Chris: I already mentioned that the fight about crypto was blown out of proportion. All the protocols suggested by PEPP-PT were strong on privacy and all protocols have potential attack vectors. But what was done by the group advocating the decentralized approach was very sad. It was taken to a personal level. You don’t want to read what I was called on Twitter and this is not a way to have a scientific debate. There is a difference between a hard debate and a mud fight and I believe we really have to get that right, if we want to have good outcomes for many things, because our ability to fight about an outcome in a productive way is our ability to achieve good outcomes in minimal time. The protocols designed by the teams at ETHZ and EPFL are very good in privacy. They are weak on generating data for pandemic management, and a country should be able to set their own priorities. The NTK protocol created by Fraunhofer AISEC and the ROBERT protocol created by INREA are also strong on privacy — not as strong as the ones from ETHL and EPFL — and they allow anonymized data creation for pandemic management. This makes a lot of sense to have both options to choose from and this is the only thing I ever said.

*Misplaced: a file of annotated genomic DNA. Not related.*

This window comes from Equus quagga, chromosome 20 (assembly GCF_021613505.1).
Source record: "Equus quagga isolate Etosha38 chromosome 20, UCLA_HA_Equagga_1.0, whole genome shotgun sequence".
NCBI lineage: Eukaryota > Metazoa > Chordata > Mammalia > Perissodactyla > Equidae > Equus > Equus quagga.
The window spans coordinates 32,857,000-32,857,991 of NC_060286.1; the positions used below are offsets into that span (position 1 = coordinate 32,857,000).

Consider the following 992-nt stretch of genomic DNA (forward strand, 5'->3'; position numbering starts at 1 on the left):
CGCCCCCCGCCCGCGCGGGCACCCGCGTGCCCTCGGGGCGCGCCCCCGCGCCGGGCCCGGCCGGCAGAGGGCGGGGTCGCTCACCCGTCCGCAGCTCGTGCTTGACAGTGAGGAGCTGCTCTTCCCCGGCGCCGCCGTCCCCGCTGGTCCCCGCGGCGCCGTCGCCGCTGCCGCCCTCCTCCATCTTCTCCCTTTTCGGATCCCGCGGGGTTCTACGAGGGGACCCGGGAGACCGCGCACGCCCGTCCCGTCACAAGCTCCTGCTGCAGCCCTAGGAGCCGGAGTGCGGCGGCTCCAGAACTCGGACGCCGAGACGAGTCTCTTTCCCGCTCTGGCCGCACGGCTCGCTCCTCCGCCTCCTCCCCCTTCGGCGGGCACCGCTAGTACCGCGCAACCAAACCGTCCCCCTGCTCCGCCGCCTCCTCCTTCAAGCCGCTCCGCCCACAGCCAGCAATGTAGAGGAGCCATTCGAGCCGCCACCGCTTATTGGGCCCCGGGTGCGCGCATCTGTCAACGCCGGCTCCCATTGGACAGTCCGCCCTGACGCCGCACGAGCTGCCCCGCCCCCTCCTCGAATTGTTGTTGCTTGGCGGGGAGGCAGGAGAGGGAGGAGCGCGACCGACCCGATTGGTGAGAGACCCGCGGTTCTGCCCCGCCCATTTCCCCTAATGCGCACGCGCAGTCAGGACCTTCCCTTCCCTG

Florian: You were very well on track with half a dozen of European countries willing to implement the interoperable app and then overnight all this fell apart.